5G in Germany needs business models and regulation

5G broadcast bayerischer rundfunk medientage münchenHelwin Lesch from Bayerischer Rundfunk opens 5G Broadcast panel during Media Days Munich 2018

At the panel event “5G – Broadcasting in Open Networks and with Open End Devices”, the organizers of the Institute for Broadcasting Technology (IRT) and Bayerischer Rundfunk (BR) discussed on Wednesday afternoon with a mobile network operator, Deutsche TV-Plattform e.V. and a Broadcast network experts of the Südwestrundfunk (SWR) at the Media Days Munich on framework conditions for a speedy introduction of media offerings in the future mobile communications standard 5G.

Presenter Helwin Lesch, Head of the Distribution and Controlling Department of the BR, first informed the approximately 80 visitors of the panel about the current test field 5G TODAY, which covers the large-area transmission of broadcasting services in the 5G transmission standard via the Wendelstein Mountain transmitter of the BR. In addition to the BR, the partners in this project are IRT, Kathrein, Rohde & Schwarz and the network provider Telefónica. 5G TODAY has just received a test license to broadcast 5G broadcast services and will gain its first hands-on experience in the coming year.

“5G infrastructure will become as essential as electricity or water”

In his keynote address, Dr. Roland Beutler, responsible for strategies of program dissemination at the SWR in Stuttgart, addressed key areas of application and issues in the further development of 5G media services in Germany. Media usage in the mobile future of automated driving is believed to be one of the key applications for media services in 5G, but requires flexible networks with re-channel capability, different modes of transmission (unicast, multicast, broadcast), and intelligent routing between different networks. In his opinion, this creates concrete requirements for standardization, grid expansion and regulation. “In the future, the 5G infrastructure will be of such social importance as electricity and water,” says Beutler. Massive investments in fiber optic expansion in Germany are just one of the logical consequences. In addition, basic issues such as the maintenance of net neutrality and the refinancing of network expansion costs would have to be regulated. A possible regulation of the Federal Government could be to lay down clear supply requirements for the location Germany and in return to allow the investing partners a favorable access to the frequency spectrum. Beutler also considers the increasing endeavor of the terminal equipment manufacturers to lead the user to selected program offers at the first access point in the terminal through apps and special menu guides. Smart TVs, network operators’ SIM cards and state-of-the-art terminal technologies like Amazon’s Alexa now have a clear gatekeeping feature that may be against the interests of broadcasters. An appropriate regulation of the terminals is a suitable way of enabling users to continue to have transparent and direct access to linear and non-linear broadcasting content. Beutler also pointed out that the rules of international frequency allocation in the ITU are historical and lagging behind the current technical developments in telecommunications. Instead of assigning spectrum for ITU services such as broadcasting, mobile or fixed, it must be considered whether it would be better to allocate spectrum for applications such as broadcast content, voice services or Internet access.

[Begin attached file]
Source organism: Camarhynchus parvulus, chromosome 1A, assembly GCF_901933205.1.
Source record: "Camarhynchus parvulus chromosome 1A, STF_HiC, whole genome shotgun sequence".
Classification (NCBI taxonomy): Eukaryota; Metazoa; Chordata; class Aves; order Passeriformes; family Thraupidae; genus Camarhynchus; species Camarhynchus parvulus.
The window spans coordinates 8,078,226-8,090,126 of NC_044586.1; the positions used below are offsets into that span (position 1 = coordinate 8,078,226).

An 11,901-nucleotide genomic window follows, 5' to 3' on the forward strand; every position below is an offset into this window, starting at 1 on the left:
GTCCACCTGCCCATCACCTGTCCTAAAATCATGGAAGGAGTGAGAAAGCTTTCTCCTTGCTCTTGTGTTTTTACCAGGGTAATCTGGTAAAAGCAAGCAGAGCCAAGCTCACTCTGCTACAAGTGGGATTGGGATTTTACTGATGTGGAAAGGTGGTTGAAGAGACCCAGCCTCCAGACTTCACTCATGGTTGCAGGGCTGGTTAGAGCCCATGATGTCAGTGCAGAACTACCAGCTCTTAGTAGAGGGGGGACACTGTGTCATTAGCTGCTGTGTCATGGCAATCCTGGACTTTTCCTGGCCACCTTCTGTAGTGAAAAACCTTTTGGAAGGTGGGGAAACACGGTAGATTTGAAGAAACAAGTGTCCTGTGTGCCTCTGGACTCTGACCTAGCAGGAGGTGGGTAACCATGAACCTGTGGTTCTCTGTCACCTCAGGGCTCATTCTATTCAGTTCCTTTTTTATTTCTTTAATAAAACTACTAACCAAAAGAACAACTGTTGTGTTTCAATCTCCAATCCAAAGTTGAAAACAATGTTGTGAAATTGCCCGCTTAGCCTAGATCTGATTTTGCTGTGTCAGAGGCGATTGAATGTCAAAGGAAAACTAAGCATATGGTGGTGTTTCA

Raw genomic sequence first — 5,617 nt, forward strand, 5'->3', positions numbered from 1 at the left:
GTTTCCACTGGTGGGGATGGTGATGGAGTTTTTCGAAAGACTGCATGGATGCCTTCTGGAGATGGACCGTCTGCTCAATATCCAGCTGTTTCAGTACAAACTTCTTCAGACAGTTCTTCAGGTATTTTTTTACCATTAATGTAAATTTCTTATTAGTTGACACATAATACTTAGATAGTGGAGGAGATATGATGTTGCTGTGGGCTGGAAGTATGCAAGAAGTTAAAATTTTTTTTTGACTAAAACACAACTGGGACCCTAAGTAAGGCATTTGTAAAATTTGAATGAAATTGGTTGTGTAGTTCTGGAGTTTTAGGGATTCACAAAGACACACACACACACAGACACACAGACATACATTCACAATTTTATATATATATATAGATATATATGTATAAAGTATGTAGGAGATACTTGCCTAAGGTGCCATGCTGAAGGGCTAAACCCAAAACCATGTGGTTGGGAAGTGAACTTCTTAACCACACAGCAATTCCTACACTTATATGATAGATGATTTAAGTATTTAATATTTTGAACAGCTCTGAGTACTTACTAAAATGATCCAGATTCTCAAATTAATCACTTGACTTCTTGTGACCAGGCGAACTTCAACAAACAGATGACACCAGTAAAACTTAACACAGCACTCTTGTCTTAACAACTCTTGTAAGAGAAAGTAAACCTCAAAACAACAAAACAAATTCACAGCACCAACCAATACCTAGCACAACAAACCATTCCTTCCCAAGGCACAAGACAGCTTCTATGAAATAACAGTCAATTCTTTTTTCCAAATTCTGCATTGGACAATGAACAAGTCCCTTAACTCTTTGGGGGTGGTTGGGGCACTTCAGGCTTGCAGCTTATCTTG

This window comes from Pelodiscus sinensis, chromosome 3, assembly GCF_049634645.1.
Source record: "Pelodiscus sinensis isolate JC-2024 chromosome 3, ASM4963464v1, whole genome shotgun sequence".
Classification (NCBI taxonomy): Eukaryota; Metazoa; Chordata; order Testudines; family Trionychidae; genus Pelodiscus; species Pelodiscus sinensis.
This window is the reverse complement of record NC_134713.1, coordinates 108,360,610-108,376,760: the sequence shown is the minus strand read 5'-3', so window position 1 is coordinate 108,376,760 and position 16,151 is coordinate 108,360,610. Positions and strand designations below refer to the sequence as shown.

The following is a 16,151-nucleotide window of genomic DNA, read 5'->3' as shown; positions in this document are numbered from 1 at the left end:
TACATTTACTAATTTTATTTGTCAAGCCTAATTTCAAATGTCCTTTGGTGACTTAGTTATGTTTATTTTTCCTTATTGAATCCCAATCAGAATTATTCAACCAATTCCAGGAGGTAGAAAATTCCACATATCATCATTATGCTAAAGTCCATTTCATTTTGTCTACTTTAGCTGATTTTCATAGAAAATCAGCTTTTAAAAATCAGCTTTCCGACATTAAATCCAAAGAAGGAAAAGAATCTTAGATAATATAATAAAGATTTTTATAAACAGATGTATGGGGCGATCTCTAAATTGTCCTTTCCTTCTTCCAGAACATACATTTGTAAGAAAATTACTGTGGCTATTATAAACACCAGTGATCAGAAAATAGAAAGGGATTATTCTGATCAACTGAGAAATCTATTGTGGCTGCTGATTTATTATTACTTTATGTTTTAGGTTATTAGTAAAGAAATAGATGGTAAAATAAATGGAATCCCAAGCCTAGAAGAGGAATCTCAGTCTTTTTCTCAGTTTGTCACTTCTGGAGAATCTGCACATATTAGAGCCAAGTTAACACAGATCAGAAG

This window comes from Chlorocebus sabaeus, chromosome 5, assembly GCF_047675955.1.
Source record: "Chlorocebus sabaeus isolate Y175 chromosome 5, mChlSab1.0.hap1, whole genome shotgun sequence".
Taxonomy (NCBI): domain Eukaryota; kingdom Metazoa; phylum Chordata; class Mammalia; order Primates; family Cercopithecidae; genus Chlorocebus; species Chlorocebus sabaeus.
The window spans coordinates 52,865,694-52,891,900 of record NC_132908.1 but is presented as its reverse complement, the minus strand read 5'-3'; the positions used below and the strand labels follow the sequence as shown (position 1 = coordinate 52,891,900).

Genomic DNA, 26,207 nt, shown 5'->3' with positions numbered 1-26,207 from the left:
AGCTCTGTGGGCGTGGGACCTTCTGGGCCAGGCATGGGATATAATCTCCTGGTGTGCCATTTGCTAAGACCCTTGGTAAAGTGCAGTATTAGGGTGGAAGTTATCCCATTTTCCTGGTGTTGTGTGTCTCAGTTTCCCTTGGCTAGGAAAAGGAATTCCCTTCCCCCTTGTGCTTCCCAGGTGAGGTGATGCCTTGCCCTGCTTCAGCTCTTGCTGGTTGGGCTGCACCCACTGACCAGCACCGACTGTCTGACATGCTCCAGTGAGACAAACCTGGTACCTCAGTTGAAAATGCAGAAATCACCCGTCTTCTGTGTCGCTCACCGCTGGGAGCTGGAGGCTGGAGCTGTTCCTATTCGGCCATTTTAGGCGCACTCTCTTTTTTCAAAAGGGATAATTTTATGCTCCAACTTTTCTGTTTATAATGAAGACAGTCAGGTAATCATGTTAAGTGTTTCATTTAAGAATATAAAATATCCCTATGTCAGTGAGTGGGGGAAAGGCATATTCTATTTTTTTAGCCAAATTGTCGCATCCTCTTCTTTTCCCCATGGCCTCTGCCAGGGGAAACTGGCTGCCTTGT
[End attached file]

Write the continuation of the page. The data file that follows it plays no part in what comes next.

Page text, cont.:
Discussion panel on 5G media broadcast

Telefónica in search of small network cells